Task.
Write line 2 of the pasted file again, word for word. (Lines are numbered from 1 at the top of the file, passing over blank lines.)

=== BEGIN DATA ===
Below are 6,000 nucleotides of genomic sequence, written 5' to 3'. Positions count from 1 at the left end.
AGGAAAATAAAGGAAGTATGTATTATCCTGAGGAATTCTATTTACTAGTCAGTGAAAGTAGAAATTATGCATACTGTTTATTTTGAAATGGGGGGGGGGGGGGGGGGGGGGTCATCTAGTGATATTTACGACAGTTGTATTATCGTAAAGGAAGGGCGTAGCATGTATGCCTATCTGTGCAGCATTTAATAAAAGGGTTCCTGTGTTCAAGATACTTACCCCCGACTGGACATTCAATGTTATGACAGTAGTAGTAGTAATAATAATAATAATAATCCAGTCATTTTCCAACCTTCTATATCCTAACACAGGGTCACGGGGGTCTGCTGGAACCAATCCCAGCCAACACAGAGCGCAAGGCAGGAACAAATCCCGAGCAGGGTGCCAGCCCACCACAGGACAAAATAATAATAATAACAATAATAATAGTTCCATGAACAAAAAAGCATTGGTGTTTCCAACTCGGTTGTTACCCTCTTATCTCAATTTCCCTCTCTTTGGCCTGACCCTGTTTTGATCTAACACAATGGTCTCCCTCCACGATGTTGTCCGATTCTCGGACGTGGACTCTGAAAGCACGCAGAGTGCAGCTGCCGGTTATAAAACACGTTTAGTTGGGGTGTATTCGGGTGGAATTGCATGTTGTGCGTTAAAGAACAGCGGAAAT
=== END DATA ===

AGGAAAATAAAGGAAGTATGTATTATCCTGAGGAATTCTATTTACTAGTCAGTGAAAGTAGAAATTATGCATACTGTTTATTTTGAAATGGGGGGGGGGGGGGGGGGGGGGTCATCTAGTGATATTTACGACAGTTGTATTATCGTAAAGGAAGGGCGTAGCATGTATGCCTATCTGTGCAGCATTTAATAAAAGGGTTCCTGTGTTCAAGATACTTACCCCCGACTGGACATTCAATGTTATGACAGTAGTAGTAGTAATAATAATAATAATAATCCAGTCATTTTCCAACCTTCTATATCCTAACACAGGGTCACGGGGGTCTGCTGGAACCAATCCCAGCCAACACAGAGCGCAAGGCAGGAACAAATCCCGAGCAGGGTGCCAGCCCACCACAGGACAAAATAATAATAATAACAATAATAATAGTTCCATGAACAAAAAAGCATTGGTGTTTCCAACTCGGTTGTTACCCTCTTATCTCAATTTCCCTCTCTTTGGCCTGACCCTGTTTTGATCTAACACAATGGTCTCCCTCCACGATGTTGTCCGATTCTCGGACGTGGACTCTGAAAGCACGCAGAGTGCAGCTGCCGGTTATAAAACACGTTTAGTTGGGGTGTATTCGGGTGGAATTGCATGTTGTGCGTTAAAGAACAGCGGAAAT